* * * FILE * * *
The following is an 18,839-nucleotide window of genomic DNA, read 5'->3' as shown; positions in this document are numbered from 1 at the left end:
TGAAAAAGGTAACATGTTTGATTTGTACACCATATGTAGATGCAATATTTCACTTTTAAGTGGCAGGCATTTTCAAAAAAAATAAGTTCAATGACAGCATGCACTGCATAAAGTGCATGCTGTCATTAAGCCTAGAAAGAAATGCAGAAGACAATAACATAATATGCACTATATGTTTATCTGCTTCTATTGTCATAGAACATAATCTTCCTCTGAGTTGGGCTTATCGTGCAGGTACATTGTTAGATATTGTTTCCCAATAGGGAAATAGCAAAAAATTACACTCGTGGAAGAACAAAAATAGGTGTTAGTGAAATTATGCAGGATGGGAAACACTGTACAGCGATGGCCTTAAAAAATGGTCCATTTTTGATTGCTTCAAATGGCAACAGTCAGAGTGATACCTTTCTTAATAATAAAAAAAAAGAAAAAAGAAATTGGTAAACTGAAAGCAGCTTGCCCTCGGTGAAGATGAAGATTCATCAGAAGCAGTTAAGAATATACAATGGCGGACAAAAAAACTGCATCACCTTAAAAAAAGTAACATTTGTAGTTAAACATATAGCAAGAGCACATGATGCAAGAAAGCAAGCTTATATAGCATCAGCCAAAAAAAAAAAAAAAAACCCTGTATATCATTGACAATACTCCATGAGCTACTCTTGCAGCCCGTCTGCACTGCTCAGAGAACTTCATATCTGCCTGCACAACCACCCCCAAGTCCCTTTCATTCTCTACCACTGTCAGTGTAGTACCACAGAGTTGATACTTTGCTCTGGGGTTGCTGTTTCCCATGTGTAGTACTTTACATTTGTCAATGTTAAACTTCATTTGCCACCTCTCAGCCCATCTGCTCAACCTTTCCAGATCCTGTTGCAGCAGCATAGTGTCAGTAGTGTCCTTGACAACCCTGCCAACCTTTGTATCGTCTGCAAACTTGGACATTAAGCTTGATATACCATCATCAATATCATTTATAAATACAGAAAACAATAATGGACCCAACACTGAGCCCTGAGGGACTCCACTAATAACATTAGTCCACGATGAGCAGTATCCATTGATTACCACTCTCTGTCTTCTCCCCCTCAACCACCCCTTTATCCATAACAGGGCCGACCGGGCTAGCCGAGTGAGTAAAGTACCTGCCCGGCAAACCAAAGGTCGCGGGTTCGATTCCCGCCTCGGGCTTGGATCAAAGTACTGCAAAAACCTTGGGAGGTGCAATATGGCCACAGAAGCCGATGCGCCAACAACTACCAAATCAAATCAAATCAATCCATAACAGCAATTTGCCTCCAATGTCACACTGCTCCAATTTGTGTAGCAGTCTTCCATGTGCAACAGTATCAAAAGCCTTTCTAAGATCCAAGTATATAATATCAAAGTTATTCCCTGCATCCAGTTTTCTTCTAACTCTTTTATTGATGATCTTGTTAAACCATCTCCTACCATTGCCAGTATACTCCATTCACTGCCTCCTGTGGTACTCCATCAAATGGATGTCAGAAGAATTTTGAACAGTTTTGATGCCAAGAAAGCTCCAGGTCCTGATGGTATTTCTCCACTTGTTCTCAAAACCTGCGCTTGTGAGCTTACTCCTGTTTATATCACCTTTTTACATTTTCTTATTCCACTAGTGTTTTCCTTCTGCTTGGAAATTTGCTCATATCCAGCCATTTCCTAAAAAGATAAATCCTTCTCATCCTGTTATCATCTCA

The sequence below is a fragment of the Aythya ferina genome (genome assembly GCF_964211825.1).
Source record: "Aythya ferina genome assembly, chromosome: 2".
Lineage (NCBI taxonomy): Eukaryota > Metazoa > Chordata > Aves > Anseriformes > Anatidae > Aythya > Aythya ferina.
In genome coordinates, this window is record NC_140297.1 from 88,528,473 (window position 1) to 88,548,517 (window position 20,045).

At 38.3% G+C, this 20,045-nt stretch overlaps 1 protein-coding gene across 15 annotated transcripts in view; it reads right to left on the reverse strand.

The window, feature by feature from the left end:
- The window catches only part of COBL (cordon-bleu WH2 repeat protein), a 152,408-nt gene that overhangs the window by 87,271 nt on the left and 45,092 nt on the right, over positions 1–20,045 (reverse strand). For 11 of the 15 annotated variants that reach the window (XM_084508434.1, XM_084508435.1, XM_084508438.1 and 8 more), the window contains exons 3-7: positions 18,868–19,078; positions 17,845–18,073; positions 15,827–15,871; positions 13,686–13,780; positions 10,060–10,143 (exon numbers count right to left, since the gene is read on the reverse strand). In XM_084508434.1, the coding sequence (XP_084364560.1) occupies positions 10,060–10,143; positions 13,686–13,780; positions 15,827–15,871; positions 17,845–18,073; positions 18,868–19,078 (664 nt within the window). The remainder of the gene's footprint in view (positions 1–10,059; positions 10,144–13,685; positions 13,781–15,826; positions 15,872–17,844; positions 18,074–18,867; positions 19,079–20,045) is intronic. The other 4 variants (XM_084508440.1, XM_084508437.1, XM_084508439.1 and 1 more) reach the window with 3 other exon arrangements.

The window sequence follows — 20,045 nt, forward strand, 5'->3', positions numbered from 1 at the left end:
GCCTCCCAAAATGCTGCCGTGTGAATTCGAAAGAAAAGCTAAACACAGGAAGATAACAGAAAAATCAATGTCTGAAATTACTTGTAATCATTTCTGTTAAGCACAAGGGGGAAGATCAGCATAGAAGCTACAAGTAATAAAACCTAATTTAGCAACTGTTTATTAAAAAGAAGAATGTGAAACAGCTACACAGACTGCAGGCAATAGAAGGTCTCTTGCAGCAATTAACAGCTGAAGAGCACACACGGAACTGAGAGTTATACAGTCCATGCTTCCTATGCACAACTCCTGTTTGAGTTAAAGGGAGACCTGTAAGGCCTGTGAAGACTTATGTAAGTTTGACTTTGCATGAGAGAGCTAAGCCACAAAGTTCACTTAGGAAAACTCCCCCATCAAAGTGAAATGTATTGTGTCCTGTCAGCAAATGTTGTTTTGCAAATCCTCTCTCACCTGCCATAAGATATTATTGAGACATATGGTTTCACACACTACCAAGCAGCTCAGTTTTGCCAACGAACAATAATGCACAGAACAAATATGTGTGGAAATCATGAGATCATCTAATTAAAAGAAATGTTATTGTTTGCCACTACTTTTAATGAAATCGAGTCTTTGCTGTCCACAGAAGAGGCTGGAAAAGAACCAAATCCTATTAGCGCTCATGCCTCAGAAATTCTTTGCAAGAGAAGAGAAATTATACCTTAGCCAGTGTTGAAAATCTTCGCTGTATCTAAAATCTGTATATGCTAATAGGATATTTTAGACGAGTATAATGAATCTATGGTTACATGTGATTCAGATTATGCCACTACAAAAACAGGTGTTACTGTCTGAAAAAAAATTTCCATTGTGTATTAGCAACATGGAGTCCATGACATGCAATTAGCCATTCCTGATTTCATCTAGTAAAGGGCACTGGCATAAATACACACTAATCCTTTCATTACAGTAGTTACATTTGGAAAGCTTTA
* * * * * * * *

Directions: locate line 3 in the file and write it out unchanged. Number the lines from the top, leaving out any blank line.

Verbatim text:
The sequence below is a fragment of the Aythya ferina genome (genome assembly GCF_964211825.1).